By ERIKA WOODWARD and DYLAN WAUGH
ANNAPOLIS (Jan. 27, 2009)—Gov. Martin O'Malley will delay $56 million in reductions to this year's budget in anticipation of $3.9 billion he expects the state to receive from the federal economic stimulus package being debated in Congress.
Proposed cuts to community colleges, local health grants and county school systems are now on hold, the governor announced Tuesday at the State House.
O'Malley had planned to present the cuts to the Board of Public Works on Wednesday. The $56 million in cuts were meant to help plug a $346 million hole in the current fiscal year's budget.
The "strong, broad and comprehensive" stimulus package might also negate the need for the state employee layoffs he proposed last week, O'Malley said. O'Malley proposed the layoffs as part of his plan for closing a $2 billion projected budget deficit next year.
"It's our hope that if [the stimulus package passes] we will not have to make 700 hard-working state workers unemployed in the middle of an economic downturn," he said.
The $825 billion American Recovery and Reinvestment Act could provide $2.5-$2.9 billion over 27 months toward the state's operating expenses, said Secretary of Budget and Management T. Eloise Foster.
Of that money, $1 billion is allocated for Medicaid and $1.1 billion for education.
The delay of a proposed statewide 50 percent reduction to the Geographic Cost of Education Index, a formula which awards more money to counties in which the cost of education is greater, could provide much-needed relief to cash-strapped school districts already dreading proposed cuts in fiscal 2010.
Eliminating cuts in fiscal 2009 could ease next year's drought, said John White, a spokesman for Prince George's County, where school funding could decrease by more than $35 million next year.
White said the decision to protect the geographic index means "state ... officials understand the gravity of our situation, particularly how it affects children of poverty."
"We understand the hard fiscal times the governor is facing and trying to deal with," said Bonnie Cullison, President of the Montgomery County Education Association. "We're trying to adjust to cuts ... (but) we're hopeful that (the index) will be restored completely."
Shielding the Geographic Cost of Education Index from reductions means Maryland schools could continue to keep class sizes down and test scores up, said school officials.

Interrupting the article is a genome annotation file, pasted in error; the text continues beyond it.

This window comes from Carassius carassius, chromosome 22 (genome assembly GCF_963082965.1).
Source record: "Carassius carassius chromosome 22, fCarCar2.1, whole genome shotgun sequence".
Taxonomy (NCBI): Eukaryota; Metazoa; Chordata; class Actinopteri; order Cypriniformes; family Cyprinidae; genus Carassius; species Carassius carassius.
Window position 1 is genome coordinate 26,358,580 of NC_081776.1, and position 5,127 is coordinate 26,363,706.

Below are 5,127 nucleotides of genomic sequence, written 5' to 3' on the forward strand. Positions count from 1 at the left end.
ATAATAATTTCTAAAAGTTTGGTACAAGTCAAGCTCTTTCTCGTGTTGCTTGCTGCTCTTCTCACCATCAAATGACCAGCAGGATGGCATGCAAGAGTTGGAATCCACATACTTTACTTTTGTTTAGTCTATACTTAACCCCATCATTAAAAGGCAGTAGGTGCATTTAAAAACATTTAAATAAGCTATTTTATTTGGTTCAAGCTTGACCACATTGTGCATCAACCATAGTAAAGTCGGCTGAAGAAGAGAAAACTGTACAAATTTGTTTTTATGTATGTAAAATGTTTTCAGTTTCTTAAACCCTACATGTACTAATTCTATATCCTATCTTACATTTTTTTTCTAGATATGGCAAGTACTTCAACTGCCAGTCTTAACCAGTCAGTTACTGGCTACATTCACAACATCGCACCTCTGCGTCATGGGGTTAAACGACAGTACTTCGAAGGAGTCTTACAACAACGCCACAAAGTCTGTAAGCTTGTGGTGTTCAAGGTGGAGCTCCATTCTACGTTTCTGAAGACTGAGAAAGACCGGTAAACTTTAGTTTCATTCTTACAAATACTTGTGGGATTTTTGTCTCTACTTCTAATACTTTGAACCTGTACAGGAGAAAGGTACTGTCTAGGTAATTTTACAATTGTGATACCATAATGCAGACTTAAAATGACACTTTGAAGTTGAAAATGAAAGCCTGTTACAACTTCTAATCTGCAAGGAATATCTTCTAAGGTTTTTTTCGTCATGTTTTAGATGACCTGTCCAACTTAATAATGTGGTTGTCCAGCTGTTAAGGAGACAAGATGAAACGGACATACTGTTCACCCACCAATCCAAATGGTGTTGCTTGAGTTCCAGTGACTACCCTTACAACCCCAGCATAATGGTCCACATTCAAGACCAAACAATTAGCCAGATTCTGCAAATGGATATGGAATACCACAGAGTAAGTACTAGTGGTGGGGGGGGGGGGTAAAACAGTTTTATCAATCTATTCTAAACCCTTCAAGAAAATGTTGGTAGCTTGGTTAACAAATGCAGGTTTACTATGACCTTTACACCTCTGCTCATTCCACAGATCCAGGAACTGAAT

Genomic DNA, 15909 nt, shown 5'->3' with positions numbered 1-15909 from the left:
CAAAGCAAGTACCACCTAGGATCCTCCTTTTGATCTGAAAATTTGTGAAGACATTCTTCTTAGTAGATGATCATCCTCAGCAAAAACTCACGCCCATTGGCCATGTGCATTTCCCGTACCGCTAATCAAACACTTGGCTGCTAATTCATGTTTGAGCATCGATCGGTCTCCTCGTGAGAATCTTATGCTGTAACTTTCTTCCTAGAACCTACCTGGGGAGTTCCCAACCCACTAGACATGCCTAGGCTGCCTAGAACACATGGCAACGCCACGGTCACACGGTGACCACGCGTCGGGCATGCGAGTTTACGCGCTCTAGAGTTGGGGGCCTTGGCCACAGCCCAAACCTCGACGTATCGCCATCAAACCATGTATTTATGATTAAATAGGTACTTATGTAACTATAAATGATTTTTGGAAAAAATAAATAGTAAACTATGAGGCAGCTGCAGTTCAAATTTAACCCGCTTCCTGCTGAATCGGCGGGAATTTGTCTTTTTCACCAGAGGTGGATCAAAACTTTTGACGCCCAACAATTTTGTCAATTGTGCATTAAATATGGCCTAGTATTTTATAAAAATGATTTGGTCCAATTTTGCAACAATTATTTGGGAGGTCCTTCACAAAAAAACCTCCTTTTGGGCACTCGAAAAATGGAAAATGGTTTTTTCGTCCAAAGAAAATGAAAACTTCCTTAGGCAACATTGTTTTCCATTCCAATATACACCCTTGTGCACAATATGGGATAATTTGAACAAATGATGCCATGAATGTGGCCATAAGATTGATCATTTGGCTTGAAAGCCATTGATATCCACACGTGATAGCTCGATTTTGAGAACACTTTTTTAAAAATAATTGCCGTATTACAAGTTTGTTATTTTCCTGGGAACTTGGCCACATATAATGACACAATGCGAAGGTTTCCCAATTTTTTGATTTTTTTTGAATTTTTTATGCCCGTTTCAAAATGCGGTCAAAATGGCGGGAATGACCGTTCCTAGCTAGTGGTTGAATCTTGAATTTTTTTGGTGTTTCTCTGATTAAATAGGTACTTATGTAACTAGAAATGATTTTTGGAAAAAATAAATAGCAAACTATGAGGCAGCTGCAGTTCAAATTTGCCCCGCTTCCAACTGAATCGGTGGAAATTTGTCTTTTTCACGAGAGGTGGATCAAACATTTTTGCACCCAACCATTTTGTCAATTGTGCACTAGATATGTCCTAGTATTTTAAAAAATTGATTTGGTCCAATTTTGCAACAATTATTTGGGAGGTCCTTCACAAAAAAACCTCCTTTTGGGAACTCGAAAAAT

But Delegate Curt Anderson, D-Baltimore, isn't convinced about the prospects of the stimulus package. If it fails, Baltimore would lose an expected $23 million in aid next year.
"We're going to meet with the governor (Wednesday) to find out why he is so confident that this stimulus money is coming in the way he says it's coming at the time that he thinks it's going to come," he said. "Because if it doesn't come before the budget has to be voted on, then what difference does it make?"
Community colleges, which are in "dire straits" and bracing for level funding, could instead receive a 4 percent increase in aid, said Jody Kallis, the legislative liaison for the Maryland Association of Community Colleges.
"We're obviously extraordinarily excited," she said. "It certainly is an indication of where (the governor's) intent is."
An additional $1 billion, including $479 million for highways, $191 million for school construction and $147 million for clean water, is expected over two years for infrastructure expenses.
"A major investment in our nation's infrastructure is good for public safety and good for the economy," said Sen. Barbara Mikulski, D-Md., in a statement, Monday. "Our number one priority for this recovery bill is to create jobs."
The budget O'Malley introduced last week assumed only $350 million in federal relief, an estimate he then called "conservative and reasonable."
O'Malley said he expects the House of Representatives to vote on the stimulus package soon based on a Tuesday phone conversation he had with Rep. John Sarbanes, D-Towson.
The $3.9 billion estimate is "based on the language of the two bills," O'Malley said. He acknowledged the figure could change.
"We're keeping our fingers crossed," O'Malley said. "Until it's done, we don't know."
Capital News Service contributed to this report.